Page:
I was watching television the other night when one of the insipid ‘I bought a Jeep’ advertisements came on. If anything, the commercials make me think of Jeep owners as wankers, but I did notice one interesting thing…

And that thing was the filming location at the 21 second mark, where there is a tail view of the car driving along the coast.

Yep – by the water in Geelong, with the car driving along Hearne Parade with Corio Bay in the background.

Hearne Parade, Geelong, Victoria - via Google Streetview

Skip forward to another day, and another ‘I bought a Jeep’ commercial, with another familar looking location.

This time it is a car driving over a bridge at the 24 second mark, followed by a parting shot of the same bridge.

Again the footage is from Geelong, but in a much more remote location –
Blackgate Road in Connewarre, with the bridge crossing over Thompson Creek.

Blackgate Road, Connewarre, Victoria - via Google Streetview

You can take the boy out of Geelong, but you can’t take Geelong out of the boy!

‘Something, Say Something’ at Flagstaff station

A week or two ago, Flagstaff station was blanketed in yellow posters reading “If You See Something, Say Something”.

'If you see something, say something' scaremongering blankets Flagstaff station

It is part of a Victorian Government scaremongering campaign, which was launched after the national terrorism alert level was raised to “high” last month.

'If you see something, say something' scaremongering along the escalators at Flagstaff station

As a regular reader of my blog, you should know that that seeing ‘something’ is what I do best.

'If you see something, say something' scaremongering blankets Flagstaff station

In this case, the thing I saw was a low bluestone platform on the edge of Flagstaff Gardens, next door to Flagstaff station.

Upper level of the Flagstaff Gardens draft relief shaft

So what can I say about it? It is actually a ventilation structure for the City Loop, with a vertical shaft ending about 13 metres below the surface, where another tunnel heads sideways towards the underground draught relief structure.

Fine welded mesh covers the top of the draft relief shaft


The access hatch into the ventilation structure is both locked and fitted with an alarm – you didn’t think something like this would be just laying around unsecured, would you?

As for the cost of the “See Something, Say Something” campaign:

Final costs for the campaign are not expected to be available until next year’s annual department report.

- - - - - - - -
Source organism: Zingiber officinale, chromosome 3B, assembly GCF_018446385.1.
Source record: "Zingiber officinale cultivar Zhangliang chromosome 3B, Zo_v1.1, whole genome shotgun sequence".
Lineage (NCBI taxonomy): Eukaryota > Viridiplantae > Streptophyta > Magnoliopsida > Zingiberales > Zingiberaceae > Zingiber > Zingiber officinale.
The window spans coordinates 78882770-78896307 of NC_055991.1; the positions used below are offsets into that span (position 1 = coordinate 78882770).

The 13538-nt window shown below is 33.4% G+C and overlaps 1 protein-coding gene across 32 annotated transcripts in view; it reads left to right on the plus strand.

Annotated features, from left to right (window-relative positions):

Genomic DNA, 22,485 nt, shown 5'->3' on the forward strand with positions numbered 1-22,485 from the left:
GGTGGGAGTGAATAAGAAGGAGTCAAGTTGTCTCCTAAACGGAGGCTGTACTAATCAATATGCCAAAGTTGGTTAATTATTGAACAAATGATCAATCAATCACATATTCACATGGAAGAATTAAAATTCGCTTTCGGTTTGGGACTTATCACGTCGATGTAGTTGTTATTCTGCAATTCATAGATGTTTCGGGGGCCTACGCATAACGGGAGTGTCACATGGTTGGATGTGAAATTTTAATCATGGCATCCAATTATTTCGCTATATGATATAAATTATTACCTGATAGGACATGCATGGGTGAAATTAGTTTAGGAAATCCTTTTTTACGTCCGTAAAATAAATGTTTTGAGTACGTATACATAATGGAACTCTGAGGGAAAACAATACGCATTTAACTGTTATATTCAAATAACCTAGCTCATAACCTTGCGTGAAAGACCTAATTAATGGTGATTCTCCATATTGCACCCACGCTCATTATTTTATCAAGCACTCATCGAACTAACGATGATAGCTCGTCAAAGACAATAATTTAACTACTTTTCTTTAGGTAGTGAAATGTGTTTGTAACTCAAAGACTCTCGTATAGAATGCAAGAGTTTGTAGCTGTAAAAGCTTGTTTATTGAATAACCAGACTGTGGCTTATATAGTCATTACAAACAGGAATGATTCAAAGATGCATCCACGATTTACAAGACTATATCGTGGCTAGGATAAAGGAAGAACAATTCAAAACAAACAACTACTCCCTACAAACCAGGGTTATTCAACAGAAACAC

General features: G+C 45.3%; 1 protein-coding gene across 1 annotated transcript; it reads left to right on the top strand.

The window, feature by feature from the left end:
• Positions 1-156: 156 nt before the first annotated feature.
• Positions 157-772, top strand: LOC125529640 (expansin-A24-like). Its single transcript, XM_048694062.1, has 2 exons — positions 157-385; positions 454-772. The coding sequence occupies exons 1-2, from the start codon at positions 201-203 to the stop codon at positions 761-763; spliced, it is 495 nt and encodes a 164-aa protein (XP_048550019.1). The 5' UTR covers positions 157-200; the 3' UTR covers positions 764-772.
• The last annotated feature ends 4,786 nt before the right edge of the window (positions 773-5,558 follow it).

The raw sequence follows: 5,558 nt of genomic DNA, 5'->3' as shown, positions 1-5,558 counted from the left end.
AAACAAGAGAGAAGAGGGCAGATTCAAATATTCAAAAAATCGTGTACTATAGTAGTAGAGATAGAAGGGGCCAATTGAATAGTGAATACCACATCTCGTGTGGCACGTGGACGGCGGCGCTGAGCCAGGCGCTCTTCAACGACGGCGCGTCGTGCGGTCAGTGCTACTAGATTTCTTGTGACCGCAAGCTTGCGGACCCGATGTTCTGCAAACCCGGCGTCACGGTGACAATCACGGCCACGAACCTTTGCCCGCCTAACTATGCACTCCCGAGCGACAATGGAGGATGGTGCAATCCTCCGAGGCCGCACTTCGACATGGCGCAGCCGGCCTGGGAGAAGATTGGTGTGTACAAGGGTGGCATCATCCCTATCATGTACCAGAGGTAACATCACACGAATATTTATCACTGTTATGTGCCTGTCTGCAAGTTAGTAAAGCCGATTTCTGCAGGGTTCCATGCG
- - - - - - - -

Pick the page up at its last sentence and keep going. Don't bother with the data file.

Motorail – loading cars onto a train

‘Motorail’ is a service provided on a handful of long distance trains in Australia, allowing passengers to bring their car along for the ride. So how do they get the cars on and off the train?

Great Southern Rail

Great Southern Rail offers a motorail service on all three of their services – Indian Pacific, The Ghan, and The Overland.

Their wagons have enough room to fit eight small cars aboard, split across two decks.

Motorail wagon AMRZ 240B with four cars

Loading and unloading cars takes a lot of messing around at each end – the wagons needs to be uncoupled from the rest of the train.

Shunting the wagon into the dock

Then pushed up against the unloading ramp.

Getting ready to unload the car

The car is then driven down the ramp…

Driving down the ramp...

And away for the owner to pick up.

And away

Queensland Rail

Queensland Rail also offers motorail service on their long distance locomotive-hauled services. However their car carrying wagons blend into the rest of the train.

Tail end of the train during the station stop at Townsville

Each wagon has a pair of doors on the side. The top ‘gull wing’ door opens upwards.

First stage of unloading cars is opening the roof door

While the lower door moves downwards to form a ramp.

Next the lower door is lowered to form a ramp

With the wagon parked right beside the passenger platform, there is no need for any shunting moves.

Motorail wagon open and ready for the cars to be driven off

Allowing cars to be driven straight off the train.

Driving a car off the motorail wagon and onto the platform at Cairns

Note that the above Queensland Rail example is from the Sunlander service – come December 31, 2014 the sleeping train service will be replaced by the slightly faster Tilt Train, which has aircraft style lie-flat beds.